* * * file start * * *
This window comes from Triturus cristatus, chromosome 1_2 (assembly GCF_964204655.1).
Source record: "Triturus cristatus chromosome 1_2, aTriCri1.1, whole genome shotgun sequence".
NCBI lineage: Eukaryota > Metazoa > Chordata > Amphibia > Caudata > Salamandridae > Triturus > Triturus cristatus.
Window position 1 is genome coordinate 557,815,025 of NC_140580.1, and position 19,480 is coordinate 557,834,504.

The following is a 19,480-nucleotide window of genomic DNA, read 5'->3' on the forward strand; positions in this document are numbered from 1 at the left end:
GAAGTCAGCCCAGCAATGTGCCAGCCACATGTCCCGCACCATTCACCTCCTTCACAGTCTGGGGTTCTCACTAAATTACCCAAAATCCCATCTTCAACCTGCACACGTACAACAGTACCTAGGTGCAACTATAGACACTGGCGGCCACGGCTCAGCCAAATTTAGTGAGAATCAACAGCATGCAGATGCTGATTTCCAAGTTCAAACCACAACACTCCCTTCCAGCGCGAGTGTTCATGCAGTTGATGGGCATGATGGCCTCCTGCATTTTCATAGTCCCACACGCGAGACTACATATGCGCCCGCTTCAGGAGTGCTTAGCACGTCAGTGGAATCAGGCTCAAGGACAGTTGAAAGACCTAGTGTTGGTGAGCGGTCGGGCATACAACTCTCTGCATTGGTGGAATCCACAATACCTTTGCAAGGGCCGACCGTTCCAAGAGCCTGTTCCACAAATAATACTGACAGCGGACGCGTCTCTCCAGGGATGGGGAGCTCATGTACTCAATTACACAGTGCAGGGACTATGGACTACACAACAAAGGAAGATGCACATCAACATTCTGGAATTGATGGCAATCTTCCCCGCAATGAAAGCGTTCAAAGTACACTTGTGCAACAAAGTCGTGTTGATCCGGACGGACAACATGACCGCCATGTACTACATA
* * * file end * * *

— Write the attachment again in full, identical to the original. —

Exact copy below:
This window comes from Triturus cristatus, chromosome 1_2 (assembly GCF_964204655.1).
Source record: "Triturus cristatus chromosome 1_2, aTriCri1.1, whole genome shotgun sequence".
NCBI lineage: Eukaryota > Metazoa > Chordata > Amphibia > Caudata > Salamandridae > Triturus > Triturus cristatus.
Window position 1 is genome coordinate 557,815,025 of NC_140580.1, and position 19,480 is coordinate 557,834,504.

The following is a 19,480-nucleotide window of genomic DNA, read 5'->3' on the forward strand; positions in this document are numbered from 1 at the left end:
GAAGTCAGCCCAGCAATGTGCCAGCCACATGTCCCGCACCATTCACCTCCTTCACAGTCTGGGGTTCTCACTAAATTACCCAAAATCCCATCTTCAACCTGCACACGTACAACAGTACCTAGGTGCAACTATAGACACTGGCGGCCACGGCTCAGCCAAATTTAGTGAGAATCAACAGCATGCAGATGCTGATTTCCAAGTTCAAACCACAACACTCCCTTCCAGCGCGAGTGTTCATGCAGTTGATGGGCATGATGGCCTCCTGCATTTTCATAGTCCCACACGCGAGACTACATATGCGCCCGCTTCAGGAGTGCTTAGCACGTCAGTGGAATCAGGCTCAAGGACAGTTGAAAGACCTAGTGTTGGTGAGCGGTCGGGCATACAACTCTCTGCATTGGTGGAATCCACAATACCTTTGCAAGGGCCGACCGTTCCAAGAGCCTGTTCCACAAATAATACTGACAGCGGACGCGTCTCTCCAGGGATGGGGAGCTCATGTACTCAATTACACAGTGCAGGGACTATGGACTACACAACAAAGGAAGATGCACATCAACATTCTGGAATTGATGGCAATCTTCCCCGCAATGAAAGCGTTCAAAGTACACTTGTGCAACAAAGTCGTGTTGATCCGGACGGACAACATGACCGCCATGTACTACATA